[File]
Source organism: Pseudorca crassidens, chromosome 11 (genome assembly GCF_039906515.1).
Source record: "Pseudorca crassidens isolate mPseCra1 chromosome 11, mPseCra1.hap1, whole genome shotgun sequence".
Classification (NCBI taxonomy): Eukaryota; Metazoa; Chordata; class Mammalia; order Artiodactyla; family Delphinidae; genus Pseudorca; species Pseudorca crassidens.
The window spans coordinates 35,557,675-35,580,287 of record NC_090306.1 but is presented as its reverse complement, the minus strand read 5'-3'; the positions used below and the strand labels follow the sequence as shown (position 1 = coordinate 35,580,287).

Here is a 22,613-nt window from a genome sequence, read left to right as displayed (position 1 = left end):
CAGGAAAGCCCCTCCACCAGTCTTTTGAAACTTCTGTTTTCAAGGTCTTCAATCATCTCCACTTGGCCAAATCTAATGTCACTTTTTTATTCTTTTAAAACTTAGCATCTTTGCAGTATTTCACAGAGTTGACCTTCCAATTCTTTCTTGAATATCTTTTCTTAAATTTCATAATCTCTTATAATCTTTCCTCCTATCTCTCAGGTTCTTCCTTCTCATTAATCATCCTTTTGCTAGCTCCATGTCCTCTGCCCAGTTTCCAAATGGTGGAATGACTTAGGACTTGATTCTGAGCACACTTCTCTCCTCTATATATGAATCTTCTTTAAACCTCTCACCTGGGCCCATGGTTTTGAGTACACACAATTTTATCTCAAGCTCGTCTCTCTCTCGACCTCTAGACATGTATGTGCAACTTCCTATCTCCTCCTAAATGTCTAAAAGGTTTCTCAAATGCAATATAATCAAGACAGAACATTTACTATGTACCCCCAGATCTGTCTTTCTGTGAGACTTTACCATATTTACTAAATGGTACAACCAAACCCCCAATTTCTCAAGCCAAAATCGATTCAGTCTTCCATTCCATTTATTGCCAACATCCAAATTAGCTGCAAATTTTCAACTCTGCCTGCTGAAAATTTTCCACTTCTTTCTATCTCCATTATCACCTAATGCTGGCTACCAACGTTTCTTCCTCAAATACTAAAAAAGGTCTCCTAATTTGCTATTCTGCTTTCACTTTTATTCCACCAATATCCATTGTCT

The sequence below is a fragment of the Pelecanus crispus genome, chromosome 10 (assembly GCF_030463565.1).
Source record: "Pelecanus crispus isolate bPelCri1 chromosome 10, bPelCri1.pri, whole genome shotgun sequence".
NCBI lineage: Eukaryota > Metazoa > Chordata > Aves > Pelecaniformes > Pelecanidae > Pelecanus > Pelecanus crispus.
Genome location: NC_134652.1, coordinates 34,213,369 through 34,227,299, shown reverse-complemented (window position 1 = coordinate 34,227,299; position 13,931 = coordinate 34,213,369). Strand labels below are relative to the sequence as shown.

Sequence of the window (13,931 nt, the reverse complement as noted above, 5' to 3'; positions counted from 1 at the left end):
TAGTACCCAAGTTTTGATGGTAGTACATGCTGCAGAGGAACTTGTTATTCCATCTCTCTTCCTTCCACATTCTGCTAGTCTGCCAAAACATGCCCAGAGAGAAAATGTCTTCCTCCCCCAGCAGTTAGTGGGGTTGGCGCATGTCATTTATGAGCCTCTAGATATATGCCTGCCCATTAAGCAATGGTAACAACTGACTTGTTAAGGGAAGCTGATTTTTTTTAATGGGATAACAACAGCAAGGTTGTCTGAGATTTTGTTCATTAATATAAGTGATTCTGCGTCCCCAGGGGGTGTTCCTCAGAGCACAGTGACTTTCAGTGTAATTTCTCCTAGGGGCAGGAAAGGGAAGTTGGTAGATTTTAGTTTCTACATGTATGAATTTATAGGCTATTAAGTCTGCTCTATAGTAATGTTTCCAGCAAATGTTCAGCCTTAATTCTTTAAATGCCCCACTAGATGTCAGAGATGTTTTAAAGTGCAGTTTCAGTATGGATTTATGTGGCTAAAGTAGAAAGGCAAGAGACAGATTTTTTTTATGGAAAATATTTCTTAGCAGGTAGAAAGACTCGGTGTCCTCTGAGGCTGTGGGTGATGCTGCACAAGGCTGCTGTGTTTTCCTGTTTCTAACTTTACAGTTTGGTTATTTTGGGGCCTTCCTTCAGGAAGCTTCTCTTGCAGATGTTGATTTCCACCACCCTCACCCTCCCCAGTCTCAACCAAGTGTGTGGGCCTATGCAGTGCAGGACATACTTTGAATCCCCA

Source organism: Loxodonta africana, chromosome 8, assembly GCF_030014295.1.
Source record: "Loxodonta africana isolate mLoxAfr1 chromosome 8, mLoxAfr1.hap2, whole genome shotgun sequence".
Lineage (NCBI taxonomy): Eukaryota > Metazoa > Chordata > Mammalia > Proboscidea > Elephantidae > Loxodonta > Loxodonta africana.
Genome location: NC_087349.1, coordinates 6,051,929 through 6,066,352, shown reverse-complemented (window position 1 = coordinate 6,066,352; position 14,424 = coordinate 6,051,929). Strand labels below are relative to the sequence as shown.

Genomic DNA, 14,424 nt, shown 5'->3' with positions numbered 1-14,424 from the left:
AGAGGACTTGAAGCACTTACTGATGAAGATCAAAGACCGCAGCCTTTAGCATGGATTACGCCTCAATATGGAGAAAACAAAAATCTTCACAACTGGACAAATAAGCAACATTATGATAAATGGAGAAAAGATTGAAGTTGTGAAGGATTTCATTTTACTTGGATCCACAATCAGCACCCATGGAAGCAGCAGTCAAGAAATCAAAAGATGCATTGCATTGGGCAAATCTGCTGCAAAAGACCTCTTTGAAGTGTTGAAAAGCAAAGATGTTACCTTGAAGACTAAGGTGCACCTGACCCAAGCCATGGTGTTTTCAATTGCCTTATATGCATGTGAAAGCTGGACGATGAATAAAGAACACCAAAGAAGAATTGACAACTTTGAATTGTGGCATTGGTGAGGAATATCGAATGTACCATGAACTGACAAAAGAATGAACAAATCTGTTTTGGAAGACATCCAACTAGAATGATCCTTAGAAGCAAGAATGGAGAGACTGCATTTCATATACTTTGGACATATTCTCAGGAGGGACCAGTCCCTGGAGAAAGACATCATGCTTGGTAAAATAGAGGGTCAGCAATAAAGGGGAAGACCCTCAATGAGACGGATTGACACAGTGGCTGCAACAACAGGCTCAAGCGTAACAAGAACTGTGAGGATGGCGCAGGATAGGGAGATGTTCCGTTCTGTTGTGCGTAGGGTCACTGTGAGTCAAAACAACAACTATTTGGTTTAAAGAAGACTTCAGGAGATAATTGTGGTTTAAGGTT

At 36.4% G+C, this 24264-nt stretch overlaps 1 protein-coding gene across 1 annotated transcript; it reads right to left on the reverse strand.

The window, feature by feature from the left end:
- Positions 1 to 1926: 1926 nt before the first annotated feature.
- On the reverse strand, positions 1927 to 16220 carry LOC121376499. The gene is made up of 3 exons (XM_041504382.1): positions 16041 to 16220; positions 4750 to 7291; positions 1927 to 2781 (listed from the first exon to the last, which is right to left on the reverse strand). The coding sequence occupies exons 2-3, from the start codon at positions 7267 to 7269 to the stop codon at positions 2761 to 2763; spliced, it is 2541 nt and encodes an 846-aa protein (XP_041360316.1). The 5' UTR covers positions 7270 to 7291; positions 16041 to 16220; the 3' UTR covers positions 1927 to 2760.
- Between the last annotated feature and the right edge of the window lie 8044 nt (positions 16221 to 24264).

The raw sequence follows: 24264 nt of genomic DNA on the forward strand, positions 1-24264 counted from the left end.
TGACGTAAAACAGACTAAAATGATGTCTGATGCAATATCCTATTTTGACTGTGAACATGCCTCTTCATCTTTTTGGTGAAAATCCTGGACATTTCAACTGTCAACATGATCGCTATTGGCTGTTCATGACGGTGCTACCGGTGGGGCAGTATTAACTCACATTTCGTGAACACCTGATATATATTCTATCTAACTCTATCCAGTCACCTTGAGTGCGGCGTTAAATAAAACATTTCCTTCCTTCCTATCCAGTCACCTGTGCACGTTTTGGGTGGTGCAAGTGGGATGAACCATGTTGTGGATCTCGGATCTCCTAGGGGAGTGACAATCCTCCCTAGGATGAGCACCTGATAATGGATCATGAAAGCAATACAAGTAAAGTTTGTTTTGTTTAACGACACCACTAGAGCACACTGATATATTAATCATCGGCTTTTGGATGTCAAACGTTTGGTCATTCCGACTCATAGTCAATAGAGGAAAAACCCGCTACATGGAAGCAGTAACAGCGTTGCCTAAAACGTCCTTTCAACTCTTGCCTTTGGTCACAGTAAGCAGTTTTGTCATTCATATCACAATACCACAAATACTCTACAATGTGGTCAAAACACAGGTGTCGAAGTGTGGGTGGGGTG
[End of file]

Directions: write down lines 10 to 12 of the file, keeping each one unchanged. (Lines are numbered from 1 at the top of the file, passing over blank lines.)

Genome location: NC_134652.1, coordinates 34,213,369 through 34,227,299, shown reverse-complemented (window position 1 = coordinate 34,227,299; position 13,931 = coordinate 34,213,369). Strand labels below are relative to the sequence as shown.

Sequence of the window (13,931 nt, the reverse complement as noted above, 5' to 3'; positions counted from 1 at the left end):
TAGTACCCAAGTTTTGATGGTAGTACATGCTGCAGAGGAACTTGTTATTCCATCTCTCTTCCTTCCACATTCTGCTAGTCTGCCAAAACATGCCCAGAGAGAAAATGTCTTCCTCCCCCAGCAGTTAGTGGGGTTGGCGCATGTCATTTATGAGCCTCTAGATATATGCCTGCCCATTAAGCAATGGTAACAACTGACTTGTTAAGGGAAGCTGATTTTTTTTAATGGGATAACAACAGCAAGGTTGTCTGAGATTTTGTTCATTAATATAAGTGATTCTGCGTCCCCAGGGGGTGTTCCTCAGAGCACAGTGACTTTCAGTGTAATTTCTCCTAGGGGCAGGAAAGGGAAGTTGGTAGATTTTAGTTTCTACATGTATGAATTTATAGGCTATTAAGTCTGCTCTATAGTAATGTTTCCAGCAAATGTTCAGCCTTAATTCTTTAAATGCCCCACTAGATGTCAGAGATGTTTTAAAGTGCAGTTTCAGTATGGATTTATGTGGCTAAAGTAGAAAGGCAAGAGACAGATTTTTTTTATGGAAAATATTTCTTAGCAGGTAGAAAGACTCGGTGTCCTCTGAGGCTGTGGGTGATGCTGCACAAGGCTGCTGTGTTTTCCTGTTTCTAACTTTACAGTTTGGTTATTTTGGGGCCTTCCTTCAGGAAGCTTCTCTTGCAGATGTTGATTTCCACCACCCTCACCCTCCCCAGTCTCAACCAAGTGTGTGGGCCTATGCAGTGCAGGACATACTTTGAATCCCCA